The transition also got an assist from lobbyist and former Democratic Senator Blanche Lincoln. According to a written summary of a January conference call, Lincoln urged members to stick with the coalition and keep fighting “drastic changes” to Medicare. Her company, Lincoln Policy Group, has worked for drugmakers, including AbbVie Inc. and Pfizer, as well as insurers such as Aetna Inc.

Were the lobbying firms paid to help organize the coalition? “You’d have to ask them,” said Gill of the osteoporosis foundation. Irene Bueno, a co-founder of NVG, said in an email that her firm is no longer involved in the effort; she didn’t answer questions about who funded her work. Lincoln Policy Group didn’t respond to several telephone calls and emails seeking comment.

The coalition’s January letter against Medicare negotiations appears to have benefited in part from a bandwagon effect. One patient group that signed it was the National LGBT Cancer Project—though its director said in an interview that he really doesn’t know enough about the issue to form an opinion on it. Darryl Mitteldorf, who runs the cancer-patient support group under an umbrella organization called Malecare, said he gets an avalanche of requests to sign policy letters, so he’ll sometimes sign on if he sees other groups he trusts.

Drug companies supply about half of Malecare’s annual operating budget of $209,000, and Mitteldorf calls them “heroes”—“they make the molecules that save lives”—but he’s wary of their influence all the same. He said he turns down drugmakers’ money when their agenda doesn’t fit his organization’s mission, but not every group does that.

“It’s no surprise who’s going to get a favorable response to a grant proposal,” Mitteldorf said, “if you’re licking the boot of pharma.”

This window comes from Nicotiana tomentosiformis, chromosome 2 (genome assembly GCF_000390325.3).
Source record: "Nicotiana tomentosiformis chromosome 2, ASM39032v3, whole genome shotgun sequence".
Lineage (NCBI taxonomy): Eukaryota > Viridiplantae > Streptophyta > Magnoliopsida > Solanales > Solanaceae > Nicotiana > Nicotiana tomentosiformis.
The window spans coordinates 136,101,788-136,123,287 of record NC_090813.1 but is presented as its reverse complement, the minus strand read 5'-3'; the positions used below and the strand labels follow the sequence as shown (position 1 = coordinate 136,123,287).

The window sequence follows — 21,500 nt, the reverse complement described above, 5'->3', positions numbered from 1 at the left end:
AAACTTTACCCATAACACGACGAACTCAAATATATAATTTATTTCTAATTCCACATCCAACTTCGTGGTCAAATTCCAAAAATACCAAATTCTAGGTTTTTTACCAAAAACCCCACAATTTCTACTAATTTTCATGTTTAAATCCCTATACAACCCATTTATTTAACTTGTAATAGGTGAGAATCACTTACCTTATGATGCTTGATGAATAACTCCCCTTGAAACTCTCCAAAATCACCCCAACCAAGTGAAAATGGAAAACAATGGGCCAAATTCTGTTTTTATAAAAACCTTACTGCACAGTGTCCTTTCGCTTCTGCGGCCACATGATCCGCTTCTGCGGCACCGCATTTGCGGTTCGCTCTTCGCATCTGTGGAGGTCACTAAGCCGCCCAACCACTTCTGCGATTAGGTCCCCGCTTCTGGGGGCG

Another patient group that popped up in 2017 shows how one pharmaceutical company tried to downplay its involvement.

The Doctor-Patient Rights Project lists 18 members—including the U.S. Rural Health Network and the drugmaker Amgen—and describes itself as a “nonprofit coalition of doctors, patients, caregivers, companies and advocates.” It publishes detailed policy papers and places scores of op-eds in newspapers around the country, mostly criticizing insurance companies for interjecting themselves into medical decisions and steering patients to cheaper therapies.

The group’s website provides scant clues about who operates and funds the coalition—no names or addresses—but there is a phone number. It goes to a voicemail account that doesn’t give a name. After Bloomberg News left a message, a person who called himself “Eli” responded via email and said the group is funded by “private companies, grants, educational institutions and non-profit organizations.” He didn’t reply to a request for actual names.

“DPRP was founded on the idea that medical decision-making should be based on science, not economics,” said Dr. Theresa Rohr-Kirchgraber, a member of the group, in an emailed statement. “The idea that any single entity unduly influences our agenda is categorically false,” said Rohr-Kirchgraber, a past president of the American Medical Women’s Association.

An Amgen spokeswoman described an organic beginning for the group. The company heard from physicians and patient groups about people who were unable to get the medicines their doctors prescribed, she said. “As a result, Amgen and other founding members ... came together to address the importance of the physician and patient relationship,” she said in a written statement. These founding members, Amgen said, agreed to select a public-relations agency to run the coalition.

But that’s not exactly how it happened. In reality, the Doctor-Patient Rights Project began after a New York-based public-affairs firm called Marathon Strategies pitched the idea to Amgen, according to two people familiar with the group’s beginnings.

Amgen put up the initial money, while Marathon helped recruit other members, built the website, wrote the reports and placed the op-eds in newspapers. The marketing company declined to comment.

Questioned about this timeline, Amgen provided an updated statement, saying the company—and not the coalition’s member groups—selected Marathon based on their past relationship. It added that while Amgen provided the “seed money” to launch the group, other groups and companies have contributed since.

It declined to name them.